State of Arrest: The Short Stories of Bruno Schulz

Part of the Studies in Russia and East Europe book series (SREE)


Bruno Schulz is sometimes referred to as ‘the Polish Kafka’. The comparison is valid up to a point, though I doubt if it is reversible: no-one would think of calling Kafka the Czech Schulz. Moreover, if Schulz is a lesser writer than Kafka, with a small output, he is also by no means a second-rate Kafka, but a highly original writer with a distinctive personal voice and vision. He knew Kafka’s work well, and allegedly translated The Trial into Polish (the MS is lost); but Kafka, despite being a member of a persecuted minority in his homeland, was an inhabitant of a great European city situated west of Vienna, and wrote in a world language, while Schulz was a provincial, wrote in Polish, and lived in Drohobycz, Galicia, on the margins of Austria-Hungary, where he worked as an art teacher in the local Gymnasium. He was shot in the back by a Gestapo man in 1942. Drohobycz is now in the Ukraine, and blocks of flats have been built on the Jewish cemetery where Schulz is buried, the local authorities (then Soviet) being even less assiduous than the Poles at honouring their Jewish heritage. On the other hand, maybe the gruesome appropriateness of his terminal obscurity would have pleased Schulz, who relished things hidden and remote. He makes of his Drohobycz a haunted and magical spot, a meeting place of Polish and Jewish cultures such as you cannot find on any extant map.1


Short Story Involuntary Memory Reality Principle Puppet Show Jewish Heritage 
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  1. 2.
    Księga: in Bruno Schulz, Proza, Kraków, 1973, pp. 122–33. All quotation from the Polish text of Schulz are taken from this edition. The title of this story is hard to translate, since it is a more elevated or specialised word for a book than the usual ‘książk’. The references to English quotations from Schulz which follow are to the English edition mentioned in n. 5.Google Scholar
  2. 3.
    Jerzy Ficowski, Regiony Wielkiej Herezji, Kraków, 1975.Google Scholar
  3. 4.
    James Joyce, Ulysses, Harmondsworth, 1971, p. 37.Google Scholar
  4. 5.
    Bruno Schulz, The Old Age Pensioner, in The Fictions of Bruno Schulz, tr. Celina Wieniewska, London 1988. All subsequent English quotations from Schulz refer to this edition (but see n. 12).Google Scholar
  5. 10.
    Wylie Sypher, From Rococo to Cubism in Art and Literature, New York, 1960, p. 305.Google Scholar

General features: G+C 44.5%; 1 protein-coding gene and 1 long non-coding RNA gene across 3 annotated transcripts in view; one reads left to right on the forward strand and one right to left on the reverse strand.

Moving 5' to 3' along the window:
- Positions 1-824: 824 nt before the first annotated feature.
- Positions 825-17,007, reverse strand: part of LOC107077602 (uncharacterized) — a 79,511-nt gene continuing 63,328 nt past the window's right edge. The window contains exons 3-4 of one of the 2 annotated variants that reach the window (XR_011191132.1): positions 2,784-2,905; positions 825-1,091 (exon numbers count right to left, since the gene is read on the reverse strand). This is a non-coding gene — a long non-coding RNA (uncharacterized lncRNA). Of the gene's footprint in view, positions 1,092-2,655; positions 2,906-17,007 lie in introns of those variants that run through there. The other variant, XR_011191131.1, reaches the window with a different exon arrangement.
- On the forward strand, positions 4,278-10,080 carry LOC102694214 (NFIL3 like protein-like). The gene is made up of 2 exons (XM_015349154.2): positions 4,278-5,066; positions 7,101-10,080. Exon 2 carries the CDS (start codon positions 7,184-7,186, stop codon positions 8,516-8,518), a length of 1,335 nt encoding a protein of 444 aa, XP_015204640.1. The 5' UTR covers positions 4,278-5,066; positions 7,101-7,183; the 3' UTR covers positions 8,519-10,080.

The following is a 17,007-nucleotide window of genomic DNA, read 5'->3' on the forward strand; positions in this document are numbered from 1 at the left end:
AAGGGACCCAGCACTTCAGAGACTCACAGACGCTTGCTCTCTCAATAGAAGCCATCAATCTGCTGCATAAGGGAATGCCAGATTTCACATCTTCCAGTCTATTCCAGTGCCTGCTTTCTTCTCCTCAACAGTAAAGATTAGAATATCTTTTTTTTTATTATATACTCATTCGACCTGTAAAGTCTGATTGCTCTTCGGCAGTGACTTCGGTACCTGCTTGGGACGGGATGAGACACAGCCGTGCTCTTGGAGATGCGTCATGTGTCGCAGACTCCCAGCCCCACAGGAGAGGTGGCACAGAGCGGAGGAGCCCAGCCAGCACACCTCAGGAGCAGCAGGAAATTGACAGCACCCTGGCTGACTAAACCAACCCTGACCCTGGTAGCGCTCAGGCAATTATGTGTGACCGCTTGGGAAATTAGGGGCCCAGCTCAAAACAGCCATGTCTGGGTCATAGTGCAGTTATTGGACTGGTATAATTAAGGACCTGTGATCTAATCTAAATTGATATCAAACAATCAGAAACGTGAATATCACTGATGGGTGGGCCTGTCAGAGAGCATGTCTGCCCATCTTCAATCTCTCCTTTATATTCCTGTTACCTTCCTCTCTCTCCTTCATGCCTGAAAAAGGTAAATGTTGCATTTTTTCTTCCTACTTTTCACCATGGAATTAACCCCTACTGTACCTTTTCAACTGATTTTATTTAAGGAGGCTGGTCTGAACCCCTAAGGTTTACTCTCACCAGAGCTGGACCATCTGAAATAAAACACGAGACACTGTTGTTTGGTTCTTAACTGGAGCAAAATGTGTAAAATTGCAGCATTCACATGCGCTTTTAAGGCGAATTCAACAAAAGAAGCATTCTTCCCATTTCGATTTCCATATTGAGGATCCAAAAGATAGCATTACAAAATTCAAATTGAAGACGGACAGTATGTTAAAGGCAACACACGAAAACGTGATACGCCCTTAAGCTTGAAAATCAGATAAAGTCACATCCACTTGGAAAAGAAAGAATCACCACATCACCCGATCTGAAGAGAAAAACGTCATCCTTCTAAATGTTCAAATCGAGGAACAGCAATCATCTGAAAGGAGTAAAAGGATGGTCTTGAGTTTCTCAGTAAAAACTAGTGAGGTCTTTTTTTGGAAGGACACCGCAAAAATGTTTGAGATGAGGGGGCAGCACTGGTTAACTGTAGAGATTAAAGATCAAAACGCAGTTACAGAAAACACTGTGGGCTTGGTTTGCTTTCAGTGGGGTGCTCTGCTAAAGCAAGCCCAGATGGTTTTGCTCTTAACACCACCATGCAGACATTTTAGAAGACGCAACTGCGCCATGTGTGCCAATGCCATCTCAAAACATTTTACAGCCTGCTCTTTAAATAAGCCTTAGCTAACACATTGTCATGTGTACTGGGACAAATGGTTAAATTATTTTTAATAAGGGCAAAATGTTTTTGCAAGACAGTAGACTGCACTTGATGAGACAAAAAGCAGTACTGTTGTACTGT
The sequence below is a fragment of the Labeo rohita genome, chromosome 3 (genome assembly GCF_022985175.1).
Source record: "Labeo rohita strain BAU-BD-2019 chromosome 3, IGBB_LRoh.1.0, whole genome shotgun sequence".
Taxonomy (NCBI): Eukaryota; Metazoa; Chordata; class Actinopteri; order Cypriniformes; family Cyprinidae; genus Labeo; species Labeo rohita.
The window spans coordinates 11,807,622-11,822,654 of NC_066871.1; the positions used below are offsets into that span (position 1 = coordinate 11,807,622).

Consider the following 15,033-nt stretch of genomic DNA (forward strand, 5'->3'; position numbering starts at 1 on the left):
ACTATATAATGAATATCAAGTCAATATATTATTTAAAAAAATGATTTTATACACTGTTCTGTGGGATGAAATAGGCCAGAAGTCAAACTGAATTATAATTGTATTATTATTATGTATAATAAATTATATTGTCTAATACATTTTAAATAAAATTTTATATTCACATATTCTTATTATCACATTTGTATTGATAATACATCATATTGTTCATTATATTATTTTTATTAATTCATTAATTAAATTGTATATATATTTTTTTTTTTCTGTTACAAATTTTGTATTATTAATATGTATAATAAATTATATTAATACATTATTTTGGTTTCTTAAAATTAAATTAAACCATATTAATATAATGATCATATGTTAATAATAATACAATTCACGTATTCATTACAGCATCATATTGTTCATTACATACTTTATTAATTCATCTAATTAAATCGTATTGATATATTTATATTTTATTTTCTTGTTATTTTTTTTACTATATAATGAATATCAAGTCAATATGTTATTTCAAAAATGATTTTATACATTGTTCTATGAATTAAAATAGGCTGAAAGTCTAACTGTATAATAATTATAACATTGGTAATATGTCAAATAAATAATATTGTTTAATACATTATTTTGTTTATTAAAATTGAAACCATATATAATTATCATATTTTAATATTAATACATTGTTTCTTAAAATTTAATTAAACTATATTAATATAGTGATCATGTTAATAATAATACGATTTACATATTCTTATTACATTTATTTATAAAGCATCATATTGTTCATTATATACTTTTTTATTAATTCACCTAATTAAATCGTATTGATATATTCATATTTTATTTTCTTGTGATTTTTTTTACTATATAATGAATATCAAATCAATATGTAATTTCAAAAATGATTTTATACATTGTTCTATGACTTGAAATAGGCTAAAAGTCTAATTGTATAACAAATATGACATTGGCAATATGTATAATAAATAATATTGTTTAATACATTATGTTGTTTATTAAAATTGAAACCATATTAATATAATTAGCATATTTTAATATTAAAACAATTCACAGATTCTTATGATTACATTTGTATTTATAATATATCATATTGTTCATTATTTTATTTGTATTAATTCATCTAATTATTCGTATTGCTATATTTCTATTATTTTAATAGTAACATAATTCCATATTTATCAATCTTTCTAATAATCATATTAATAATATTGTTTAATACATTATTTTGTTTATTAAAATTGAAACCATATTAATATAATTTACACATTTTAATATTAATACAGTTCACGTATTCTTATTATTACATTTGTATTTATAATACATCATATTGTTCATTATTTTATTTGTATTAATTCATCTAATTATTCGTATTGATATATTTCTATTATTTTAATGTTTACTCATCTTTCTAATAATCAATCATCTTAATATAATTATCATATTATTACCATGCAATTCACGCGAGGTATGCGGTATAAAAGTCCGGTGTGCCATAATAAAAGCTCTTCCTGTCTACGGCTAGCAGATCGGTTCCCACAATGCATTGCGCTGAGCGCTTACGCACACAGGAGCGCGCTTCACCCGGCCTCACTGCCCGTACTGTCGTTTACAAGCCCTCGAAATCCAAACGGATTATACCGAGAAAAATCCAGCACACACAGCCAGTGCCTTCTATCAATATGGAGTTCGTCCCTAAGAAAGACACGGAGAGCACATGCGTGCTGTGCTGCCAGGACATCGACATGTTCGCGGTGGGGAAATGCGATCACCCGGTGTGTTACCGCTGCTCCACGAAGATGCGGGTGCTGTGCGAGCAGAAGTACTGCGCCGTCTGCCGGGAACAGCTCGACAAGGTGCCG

6. 11.
    Charles Baudelaire, Correspondances, in Les Fleurs du Mal, Oeuvres Completes, Paris 1968, p. 46.Google Scholar
  7. 13.
    Walter Benjamin, Illuminations, London, 1970, p. 160.Google Scholar
  8. 14.
    Ladislav Matejka and Krystyna Pomorska, eds, Reading in Russian Poetics, Cambridge, Massachusets, 1971, pp. 38–46.Google Scholar
  9. 19.
    James Joyce, Dubliners, Harmondsworth, 1968, p. 33.Google Scholar
  10. 20.
    Boris Eikhenbaum, ‘O. Henry and the Theory of the Short Story’, in Reading in Russian Poetics, Ann Arbor, Michigan, 1978, pp. 251 and 260.Google Scholar
  11. 29.
    The significance of this in the Oedipal scenario is clear enough; the son has a glimpse of the ‘secret’ of the Father’s phallic power. In Freudian terms, Schulz’s narrator seem to be first responding to this challenge in the time-honoured way, but then perversely enlisting the Father into the ‘arrested’ world of childhood. Freud would have discovered here, and everywhere else on Schulz, massive instances of sexual fetishism (cf. Sigmund Freud, On Sexuality, Harmondsworth, 1977, pp. 345–59.Google Scholar
  12. 33.
    T. S. Eliot, Little Gidding, in The Complete Poems and Plays of T. S. Eliot, London, 1969, p. 197.Google Scholar
  13. 38.
    Arthur Rimbaud, Le Bateau Ivre, in Rimbaud: Selected Verse, ed. Oliver Bernard, Harmondsworth, 1962, pp. 165–71).Google Scholar
  14. 39.
    T. S. Eliot, The Waste Land, op. cit., London, 1969, p. 62.Google Scholar
  15. 41.
    Tadeusz Kantor, Wielopole/Wielopole, ed. and tr. Mariusz Tchorek and G. M. Hyde, London, 1990, p. 9.Google Scholar
  16. 42.
    James Joyce, A portrait of the Artist as a Young Man. London, 1921. p. 250.Google Scholar

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© School of Slavonic and East European Studies 1992

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